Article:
Canada Business NWT offers:
• A business library – with reference and research materials.
• Video conference seminars – learning sessions and half-day seminars on a wide variety of business topics.
• Computer workstations – access to publications, directories and leading edge business products.
• Information about how to start a business in the NWT.

CBNWT is located in Yellowknife on the 7th Floor of the Northwest Tower, but services can be accessed and in each region of the NWT.

One of those is the Deh Cho Business Development Centre, which offers business loans to small business in the Deh Cho from its Fort Simpson office. The centre is a non-profit organization established to provide business and economic development throughout the Deh Cho region, “Improving the economic well-being of the communities and their residents, one business at a time,” states the centre.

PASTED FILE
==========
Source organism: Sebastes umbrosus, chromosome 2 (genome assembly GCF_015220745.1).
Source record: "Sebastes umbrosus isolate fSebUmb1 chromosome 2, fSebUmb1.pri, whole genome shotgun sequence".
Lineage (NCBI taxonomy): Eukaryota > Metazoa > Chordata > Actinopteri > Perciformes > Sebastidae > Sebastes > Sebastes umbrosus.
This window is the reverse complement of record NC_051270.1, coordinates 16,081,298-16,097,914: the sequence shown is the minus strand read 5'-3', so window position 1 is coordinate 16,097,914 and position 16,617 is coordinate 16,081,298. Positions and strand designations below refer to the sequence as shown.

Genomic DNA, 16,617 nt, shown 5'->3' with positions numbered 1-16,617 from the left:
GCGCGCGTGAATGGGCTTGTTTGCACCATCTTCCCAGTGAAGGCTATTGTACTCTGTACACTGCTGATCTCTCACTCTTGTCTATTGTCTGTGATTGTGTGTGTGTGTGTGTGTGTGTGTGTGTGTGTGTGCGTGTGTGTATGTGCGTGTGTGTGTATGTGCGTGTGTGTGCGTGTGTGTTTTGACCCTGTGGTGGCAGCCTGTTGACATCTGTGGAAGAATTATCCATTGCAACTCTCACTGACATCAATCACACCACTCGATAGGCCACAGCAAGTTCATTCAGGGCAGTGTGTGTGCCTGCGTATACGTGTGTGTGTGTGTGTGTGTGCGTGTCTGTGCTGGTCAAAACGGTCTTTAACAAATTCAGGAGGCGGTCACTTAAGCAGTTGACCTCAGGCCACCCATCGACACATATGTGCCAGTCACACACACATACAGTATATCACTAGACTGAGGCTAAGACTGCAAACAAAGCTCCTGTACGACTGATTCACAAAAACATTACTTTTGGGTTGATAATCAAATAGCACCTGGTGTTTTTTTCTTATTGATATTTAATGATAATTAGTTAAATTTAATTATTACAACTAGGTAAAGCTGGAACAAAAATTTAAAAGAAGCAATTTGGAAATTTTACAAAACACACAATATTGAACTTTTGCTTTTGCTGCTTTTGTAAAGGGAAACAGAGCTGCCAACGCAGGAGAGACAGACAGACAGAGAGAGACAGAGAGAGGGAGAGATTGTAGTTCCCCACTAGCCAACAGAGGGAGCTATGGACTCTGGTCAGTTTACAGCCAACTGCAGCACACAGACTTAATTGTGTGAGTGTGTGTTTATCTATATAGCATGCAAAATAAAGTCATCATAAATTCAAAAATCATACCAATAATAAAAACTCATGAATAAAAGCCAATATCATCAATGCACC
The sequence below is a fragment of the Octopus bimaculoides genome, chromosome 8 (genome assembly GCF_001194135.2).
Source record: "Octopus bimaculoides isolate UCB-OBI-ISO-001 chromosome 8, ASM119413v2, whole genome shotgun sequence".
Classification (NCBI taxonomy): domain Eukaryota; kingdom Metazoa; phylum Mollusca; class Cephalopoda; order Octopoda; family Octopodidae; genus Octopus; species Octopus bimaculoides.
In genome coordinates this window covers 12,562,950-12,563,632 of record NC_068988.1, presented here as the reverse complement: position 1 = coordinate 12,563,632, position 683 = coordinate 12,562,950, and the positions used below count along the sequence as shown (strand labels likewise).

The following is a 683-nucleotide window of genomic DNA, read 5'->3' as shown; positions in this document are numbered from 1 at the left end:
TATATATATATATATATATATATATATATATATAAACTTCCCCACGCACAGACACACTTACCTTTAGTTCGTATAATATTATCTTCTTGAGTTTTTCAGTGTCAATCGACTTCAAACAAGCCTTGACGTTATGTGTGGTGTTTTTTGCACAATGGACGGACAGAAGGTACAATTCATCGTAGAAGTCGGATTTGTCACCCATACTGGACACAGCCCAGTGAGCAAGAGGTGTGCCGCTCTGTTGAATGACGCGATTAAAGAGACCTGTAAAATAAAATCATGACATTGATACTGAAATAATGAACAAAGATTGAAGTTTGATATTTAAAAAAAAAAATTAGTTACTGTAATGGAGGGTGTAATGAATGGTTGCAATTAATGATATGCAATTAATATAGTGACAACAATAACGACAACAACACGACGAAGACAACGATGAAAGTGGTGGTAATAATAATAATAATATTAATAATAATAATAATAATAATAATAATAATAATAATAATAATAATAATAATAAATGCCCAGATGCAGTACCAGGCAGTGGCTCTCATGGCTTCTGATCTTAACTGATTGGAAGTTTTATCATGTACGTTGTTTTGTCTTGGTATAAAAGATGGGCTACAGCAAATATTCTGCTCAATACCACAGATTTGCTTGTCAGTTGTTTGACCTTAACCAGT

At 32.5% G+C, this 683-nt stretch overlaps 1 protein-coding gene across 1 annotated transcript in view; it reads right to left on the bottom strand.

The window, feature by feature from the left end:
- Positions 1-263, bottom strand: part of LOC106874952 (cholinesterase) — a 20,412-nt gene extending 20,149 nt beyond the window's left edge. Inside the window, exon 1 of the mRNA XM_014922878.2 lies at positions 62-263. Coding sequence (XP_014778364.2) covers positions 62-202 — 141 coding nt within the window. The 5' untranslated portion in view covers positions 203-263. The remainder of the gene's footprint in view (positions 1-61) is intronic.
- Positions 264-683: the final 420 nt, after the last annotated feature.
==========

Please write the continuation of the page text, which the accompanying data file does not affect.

“We understand that starting your own business is a difficult and intimidating venture. Whether you are just starting or have a number of years under your belt, complications can arise. Some can be addressed by discussing and considering alternatives; others need financing,” states information from the centre.

“The experienced and knowledgeable staff of the Business Development Centre are dedicated to providing the help businesses need to survive, grow, and profit. We want to see you succeed.”

Other regional CBNWT centres are: Dogrib Area Community Futures; Sahtu Business Development Centre; Southwest Territorial Business Development Corporation; Western Arctic Business Development Corporation; and Thebacha Business Development Services.